1. Wynter

    Wynter Active Member

    Aug 12, 2014
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    Trying to find My Sense of Place

    Discussion in 'Setting Development' started by Wynter, Aug 22, 2014.

    So I was toying around with the idea of a world in which each character is born and has possession of a certain trait or 'power' in a sense. And once this trait is discovered they take the name of that trait.

    So my character was going to be called 'Luck." Because he embodies all that is luck, whilst another character could be called Joy who can make people feel an overwhelming flood of happiness. Then there's the obligatory people with weapons of mass devastation like Inferno or Fury or such other names. And then it was going to be an examination of a society where people know who they are, what they do, they have a level of conscious awareness that not all of us have.

    They are Luck, they are Joy. They don't have to feel happy or lucky, but their lives revolve around this trait, for better or for worse.

    So I'm trying to envision a setting, and I don't want brutishly medieval, nor Industrial Revolution or the world which follows, in essence I think I'm trying to build a balance between the two, where progress is encouraged, but people don't have the technologies which we have today to actively pursue that progress.

    Any help would be grateful, I've never really approached world-building before like all my previous stuff used to entail character study.
  2. daemon

    daemon Contributor Contributor

    Jun 16, 2014
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    Uncanny. That is exactly how I would describe the ideal setting for my WIP.

    For a while, I considered classical Athens because I love that it is the low-tech birthplace of democracy and many artistic and intellectual traditions. Until the enlightenment, it was the place to be for someone interested in progress.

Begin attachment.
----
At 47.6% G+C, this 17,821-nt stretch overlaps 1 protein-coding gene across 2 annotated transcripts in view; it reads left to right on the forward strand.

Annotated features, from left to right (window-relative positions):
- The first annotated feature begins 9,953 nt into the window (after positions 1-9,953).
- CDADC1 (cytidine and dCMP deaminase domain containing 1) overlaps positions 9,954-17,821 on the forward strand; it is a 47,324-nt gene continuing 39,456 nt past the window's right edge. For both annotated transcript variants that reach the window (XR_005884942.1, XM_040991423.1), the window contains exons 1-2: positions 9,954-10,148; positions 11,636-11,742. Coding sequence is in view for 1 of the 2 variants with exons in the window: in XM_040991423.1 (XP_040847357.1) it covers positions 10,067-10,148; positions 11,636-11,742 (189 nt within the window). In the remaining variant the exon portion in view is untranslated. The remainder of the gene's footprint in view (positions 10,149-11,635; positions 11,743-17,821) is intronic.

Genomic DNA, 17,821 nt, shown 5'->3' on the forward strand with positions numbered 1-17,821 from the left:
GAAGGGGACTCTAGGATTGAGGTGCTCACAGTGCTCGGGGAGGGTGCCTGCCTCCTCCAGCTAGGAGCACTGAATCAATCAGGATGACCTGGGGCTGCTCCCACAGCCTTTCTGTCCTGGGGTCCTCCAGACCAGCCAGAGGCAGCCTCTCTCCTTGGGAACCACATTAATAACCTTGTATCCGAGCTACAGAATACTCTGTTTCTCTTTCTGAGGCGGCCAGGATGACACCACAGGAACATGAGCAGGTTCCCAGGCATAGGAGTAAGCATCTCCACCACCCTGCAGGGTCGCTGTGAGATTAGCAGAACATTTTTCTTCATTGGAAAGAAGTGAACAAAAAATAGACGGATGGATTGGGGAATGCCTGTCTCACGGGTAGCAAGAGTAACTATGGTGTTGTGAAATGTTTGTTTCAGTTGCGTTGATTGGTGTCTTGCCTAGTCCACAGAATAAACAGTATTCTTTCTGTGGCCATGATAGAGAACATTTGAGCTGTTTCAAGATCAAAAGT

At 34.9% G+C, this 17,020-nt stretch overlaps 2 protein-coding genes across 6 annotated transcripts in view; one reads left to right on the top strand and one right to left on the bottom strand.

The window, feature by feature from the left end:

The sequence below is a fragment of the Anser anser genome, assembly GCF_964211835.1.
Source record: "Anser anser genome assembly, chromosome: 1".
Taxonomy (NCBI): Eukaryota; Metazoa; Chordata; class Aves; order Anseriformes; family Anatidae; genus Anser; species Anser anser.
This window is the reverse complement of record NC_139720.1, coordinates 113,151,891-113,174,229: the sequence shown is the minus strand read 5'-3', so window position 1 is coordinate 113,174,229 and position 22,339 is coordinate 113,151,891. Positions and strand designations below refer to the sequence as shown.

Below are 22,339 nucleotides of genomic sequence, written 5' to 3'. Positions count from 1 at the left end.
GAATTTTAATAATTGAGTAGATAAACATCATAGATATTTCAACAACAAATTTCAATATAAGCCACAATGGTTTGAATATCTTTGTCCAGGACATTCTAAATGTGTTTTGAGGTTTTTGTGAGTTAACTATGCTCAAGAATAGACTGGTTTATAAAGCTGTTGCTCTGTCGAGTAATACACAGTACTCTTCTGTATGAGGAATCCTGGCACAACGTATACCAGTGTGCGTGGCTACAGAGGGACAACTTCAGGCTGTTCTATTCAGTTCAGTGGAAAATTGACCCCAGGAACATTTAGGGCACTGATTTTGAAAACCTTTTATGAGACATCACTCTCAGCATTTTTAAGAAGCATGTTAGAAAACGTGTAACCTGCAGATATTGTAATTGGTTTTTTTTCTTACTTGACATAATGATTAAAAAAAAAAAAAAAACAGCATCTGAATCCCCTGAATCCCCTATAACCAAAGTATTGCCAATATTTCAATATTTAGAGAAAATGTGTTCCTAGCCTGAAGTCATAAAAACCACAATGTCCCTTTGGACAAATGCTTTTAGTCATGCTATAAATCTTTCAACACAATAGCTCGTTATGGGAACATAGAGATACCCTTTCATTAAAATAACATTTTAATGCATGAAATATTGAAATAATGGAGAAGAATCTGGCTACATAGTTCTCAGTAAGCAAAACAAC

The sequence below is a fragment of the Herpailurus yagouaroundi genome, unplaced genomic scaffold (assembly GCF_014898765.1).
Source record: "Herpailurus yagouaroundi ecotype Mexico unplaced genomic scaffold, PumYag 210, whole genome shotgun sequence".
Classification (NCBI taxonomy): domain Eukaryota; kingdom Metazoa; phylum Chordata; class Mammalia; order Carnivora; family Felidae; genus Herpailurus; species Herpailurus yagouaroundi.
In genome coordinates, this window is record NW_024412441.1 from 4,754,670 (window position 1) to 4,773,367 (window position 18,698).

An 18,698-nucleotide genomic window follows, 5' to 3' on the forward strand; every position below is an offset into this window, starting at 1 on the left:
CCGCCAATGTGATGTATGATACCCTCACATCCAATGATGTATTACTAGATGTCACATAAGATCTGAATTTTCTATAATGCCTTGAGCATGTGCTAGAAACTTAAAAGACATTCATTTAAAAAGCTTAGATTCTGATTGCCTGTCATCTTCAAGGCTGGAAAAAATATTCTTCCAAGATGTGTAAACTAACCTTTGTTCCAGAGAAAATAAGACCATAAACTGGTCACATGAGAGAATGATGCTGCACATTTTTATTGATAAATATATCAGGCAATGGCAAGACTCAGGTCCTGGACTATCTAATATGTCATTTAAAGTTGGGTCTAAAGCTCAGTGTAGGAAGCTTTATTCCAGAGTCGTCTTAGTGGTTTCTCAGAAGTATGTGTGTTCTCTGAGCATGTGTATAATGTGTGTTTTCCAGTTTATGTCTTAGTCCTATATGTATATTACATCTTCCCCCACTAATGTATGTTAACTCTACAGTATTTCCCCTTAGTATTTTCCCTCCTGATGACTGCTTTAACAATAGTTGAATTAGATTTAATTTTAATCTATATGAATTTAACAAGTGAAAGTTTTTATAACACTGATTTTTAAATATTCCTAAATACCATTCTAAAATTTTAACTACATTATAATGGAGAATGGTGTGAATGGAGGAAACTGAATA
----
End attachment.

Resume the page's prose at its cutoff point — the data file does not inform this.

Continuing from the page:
But eventually I realized that I was obsessing too much about something that did not matter. The story matters. What makes the story interesting is not how the characters interact with elements of the setting, but how they interact with each other. Knowing the ins and outs of the setting only matters to my story (and the same can probably be said about yours, given the abstract and philosophical nature of both) if I want to avoid inaccuracies that might jar a reader out of the experience. Which would be completely different for a historical novel -- I thank God that I am not writing historical fiction.

    So I decided that a better way to avoid such inaccuracies than meticulously choosing and studying a real-world setting is to make up a setting rather loosely. Want progress to be encouraged in your setting? Show your characters encouraging each other to make progress and do not go out of your way to depict systemic resistance to progress. Want people to lack modern technology? Do not show your characters using modern technology. Common folk read, appreciate the arts, and participate in democracy in a world without factories or automobiles, if you say they do.

    The key is to refrain from referring to real history or geography. When you want to refer to history or geography in order to contribute to the story, make up history or geography for that purpose. You have ultimate freedom to shape the world in which your characters live. Use the world as a tool for facilitating interactions between the characters.

    All you need to avoid are internal inconsistencies, e.g. someone being in one place and then being 100 miles away in less than an hour if modern transportation (or phlebotinum) does not exist in your setting.
    Last edited: Aug 22, 2014
    Wynter likes this.

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